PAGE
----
The three chapters at the end of Lightbringer contain some of the best writing I’ve ever done. I’m immensely proud of them and of the way the book ends overall. The ending of the series hasn’t changed at all over the years—the characters’ ultimate fates are what I’ve always wanted them to be—and it was incredibly satisfying to write chapters I felt were worthy of the finale I had always envisioned.

 

 

YABC:  Thinking way back to the beginning, what’s the most important thing you've learned as a writer from then to now?

I’m going to cheat a little and list the three most important things I’ve learned: 1. To write stories you actually love, stories that bring you true joy (because, in my experience, anything else is unfulfilling and a waste of time, not to mention usually results in subpar final products). 2. To be patient with yourself and your path, even if it’s weirder and more disjointed and longer than other people’s paths, even if it’s not what you’d planned would happen. 3. To take care of yourself—body, mind, and spirit—and not sacrifice your own health and happiness for work, career, or other people’s expectations.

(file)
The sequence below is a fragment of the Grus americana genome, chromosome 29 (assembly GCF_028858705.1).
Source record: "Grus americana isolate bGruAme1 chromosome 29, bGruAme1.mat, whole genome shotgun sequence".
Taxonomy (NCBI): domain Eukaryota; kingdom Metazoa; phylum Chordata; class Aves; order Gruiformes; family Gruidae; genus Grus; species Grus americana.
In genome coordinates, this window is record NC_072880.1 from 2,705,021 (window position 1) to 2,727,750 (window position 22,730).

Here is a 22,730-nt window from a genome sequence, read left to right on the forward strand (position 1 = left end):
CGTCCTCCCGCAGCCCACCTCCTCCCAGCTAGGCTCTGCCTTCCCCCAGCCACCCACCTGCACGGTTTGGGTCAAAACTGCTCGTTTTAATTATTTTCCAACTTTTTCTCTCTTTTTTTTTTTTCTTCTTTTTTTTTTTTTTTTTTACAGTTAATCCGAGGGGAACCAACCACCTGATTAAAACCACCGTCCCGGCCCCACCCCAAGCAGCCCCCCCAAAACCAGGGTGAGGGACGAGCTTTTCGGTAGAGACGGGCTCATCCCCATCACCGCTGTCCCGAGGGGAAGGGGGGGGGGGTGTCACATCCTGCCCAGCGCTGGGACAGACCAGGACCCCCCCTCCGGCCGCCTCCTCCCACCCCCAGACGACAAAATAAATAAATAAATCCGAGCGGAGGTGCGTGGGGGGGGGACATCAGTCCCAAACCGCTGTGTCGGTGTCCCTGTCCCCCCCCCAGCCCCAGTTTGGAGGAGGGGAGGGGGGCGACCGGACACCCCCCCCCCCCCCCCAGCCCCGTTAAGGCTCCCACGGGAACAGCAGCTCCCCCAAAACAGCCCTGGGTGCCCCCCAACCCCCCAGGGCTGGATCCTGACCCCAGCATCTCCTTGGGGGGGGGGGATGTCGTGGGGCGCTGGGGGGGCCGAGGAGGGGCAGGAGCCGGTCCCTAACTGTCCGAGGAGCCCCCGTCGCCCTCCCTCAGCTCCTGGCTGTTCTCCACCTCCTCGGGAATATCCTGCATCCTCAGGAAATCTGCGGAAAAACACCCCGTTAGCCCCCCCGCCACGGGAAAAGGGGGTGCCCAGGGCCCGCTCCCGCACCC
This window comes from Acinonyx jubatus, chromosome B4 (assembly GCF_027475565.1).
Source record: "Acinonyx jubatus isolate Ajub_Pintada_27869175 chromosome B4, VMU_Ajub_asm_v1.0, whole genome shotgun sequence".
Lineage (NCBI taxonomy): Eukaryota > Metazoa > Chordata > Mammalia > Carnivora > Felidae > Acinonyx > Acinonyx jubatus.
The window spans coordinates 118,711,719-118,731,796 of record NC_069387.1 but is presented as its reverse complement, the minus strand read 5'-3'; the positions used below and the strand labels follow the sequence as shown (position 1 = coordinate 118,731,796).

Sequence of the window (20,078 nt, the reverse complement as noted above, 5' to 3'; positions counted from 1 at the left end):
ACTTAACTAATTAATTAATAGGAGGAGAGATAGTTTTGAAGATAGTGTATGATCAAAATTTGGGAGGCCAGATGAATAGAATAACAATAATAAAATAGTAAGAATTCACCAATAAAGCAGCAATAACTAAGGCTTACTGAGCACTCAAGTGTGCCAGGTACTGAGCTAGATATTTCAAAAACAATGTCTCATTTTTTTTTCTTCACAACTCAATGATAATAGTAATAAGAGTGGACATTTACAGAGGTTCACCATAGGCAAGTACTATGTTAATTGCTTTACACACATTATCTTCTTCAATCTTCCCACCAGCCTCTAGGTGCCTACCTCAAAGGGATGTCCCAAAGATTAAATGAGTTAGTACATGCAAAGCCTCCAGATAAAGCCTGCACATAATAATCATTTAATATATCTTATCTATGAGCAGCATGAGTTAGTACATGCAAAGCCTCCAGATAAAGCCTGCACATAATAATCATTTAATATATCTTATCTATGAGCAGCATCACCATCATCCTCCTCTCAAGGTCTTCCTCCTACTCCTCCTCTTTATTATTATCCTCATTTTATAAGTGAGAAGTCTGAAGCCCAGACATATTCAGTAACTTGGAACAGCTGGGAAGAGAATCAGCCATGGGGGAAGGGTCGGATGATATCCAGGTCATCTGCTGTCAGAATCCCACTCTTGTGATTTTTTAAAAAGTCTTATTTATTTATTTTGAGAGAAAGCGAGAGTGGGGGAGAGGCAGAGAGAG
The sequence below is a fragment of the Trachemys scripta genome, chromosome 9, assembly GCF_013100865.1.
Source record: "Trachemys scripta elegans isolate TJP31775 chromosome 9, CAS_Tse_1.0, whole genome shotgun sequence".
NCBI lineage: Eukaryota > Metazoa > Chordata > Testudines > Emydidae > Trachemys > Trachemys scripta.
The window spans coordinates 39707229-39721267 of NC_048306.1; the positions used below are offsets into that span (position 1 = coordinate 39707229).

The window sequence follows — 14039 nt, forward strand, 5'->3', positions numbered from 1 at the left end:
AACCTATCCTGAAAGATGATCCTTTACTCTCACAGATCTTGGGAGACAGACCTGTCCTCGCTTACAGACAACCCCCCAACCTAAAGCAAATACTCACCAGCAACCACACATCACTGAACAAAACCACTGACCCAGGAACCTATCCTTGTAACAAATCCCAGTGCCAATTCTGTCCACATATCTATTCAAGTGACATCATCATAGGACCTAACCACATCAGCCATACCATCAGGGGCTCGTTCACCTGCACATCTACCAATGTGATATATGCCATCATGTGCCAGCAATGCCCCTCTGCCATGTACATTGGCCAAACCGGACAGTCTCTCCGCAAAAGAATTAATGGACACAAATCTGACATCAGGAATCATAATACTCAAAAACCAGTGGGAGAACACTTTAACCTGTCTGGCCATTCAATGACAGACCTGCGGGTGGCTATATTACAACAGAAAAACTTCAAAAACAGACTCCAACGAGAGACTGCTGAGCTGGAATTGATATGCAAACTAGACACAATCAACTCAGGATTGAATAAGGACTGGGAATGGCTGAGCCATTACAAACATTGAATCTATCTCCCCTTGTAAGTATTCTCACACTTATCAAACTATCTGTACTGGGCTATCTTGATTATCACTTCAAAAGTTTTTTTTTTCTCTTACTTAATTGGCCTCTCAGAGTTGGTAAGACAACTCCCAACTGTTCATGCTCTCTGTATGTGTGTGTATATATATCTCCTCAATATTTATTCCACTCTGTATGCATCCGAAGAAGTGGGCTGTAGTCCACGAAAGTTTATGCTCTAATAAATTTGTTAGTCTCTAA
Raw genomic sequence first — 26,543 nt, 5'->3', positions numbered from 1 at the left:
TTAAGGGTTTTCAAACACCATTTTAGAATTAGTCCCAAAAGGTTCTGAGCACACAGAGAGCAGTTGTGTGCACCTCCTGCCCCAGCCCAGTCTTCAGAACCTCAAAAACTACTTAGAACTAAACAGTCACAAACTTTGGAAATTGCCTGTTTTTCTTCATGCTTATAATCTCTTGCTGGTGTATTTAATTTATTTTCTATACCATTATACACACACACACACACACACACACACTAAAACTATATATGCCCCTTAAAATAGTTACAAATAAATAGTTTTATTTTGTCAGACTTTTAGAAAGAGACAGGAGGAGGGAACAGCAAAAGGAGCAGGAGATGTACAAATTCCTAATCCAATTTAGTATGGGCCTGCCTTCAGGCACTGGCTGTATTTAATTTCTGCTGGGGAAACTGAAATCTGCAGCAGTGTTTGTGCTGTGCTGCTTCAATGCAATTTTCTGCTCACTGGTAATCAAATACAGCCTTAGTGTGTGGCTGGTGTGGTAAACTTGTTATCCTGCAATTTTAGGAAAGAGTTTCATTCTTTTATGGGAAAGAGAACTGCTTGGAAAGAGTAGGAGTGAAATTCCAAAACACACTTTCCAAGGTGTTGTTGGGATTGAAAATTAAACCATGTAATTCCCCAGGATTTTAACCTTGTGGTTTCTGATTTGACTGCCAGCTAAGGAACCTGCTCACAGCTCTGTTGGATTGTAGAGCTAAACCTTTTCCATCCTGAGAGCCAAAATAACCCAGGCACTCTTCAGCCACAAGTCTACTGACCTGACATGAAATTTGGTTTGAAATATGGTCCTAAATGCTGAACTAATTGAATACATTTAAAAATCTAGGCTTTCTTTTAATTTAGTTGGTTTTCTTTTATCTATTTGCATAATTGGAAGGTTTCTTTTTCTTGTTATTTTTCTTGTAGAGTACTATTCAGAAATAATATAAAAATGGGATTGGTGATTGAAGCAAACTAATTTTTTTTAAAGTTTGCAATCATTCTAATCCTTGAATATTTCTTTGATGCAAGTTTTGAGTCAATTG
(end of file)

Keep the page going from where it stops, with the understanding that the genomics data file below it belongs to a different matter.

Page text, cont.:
YABC:  What do you like most about the cover of the book?

The three covers for this series are all absolutely fantastic. Sourcebooks art director and designer Nicole Hower and illustrator David Curtis did an amazing job unifying the colors, iconography, and general aesthetic of not only the covers but the actual physical books. What I love about Lightbringer’s cover is the symbolism of the two crossed swords—how the Sun Queen’s crown is on the Blood Queen’s sword, and vice-versa. To me, this beautifully illustrates one of the main themes of the book—“good vs evil” is rarely as simple as that, and everyone carries both goodness and cruelty inside them.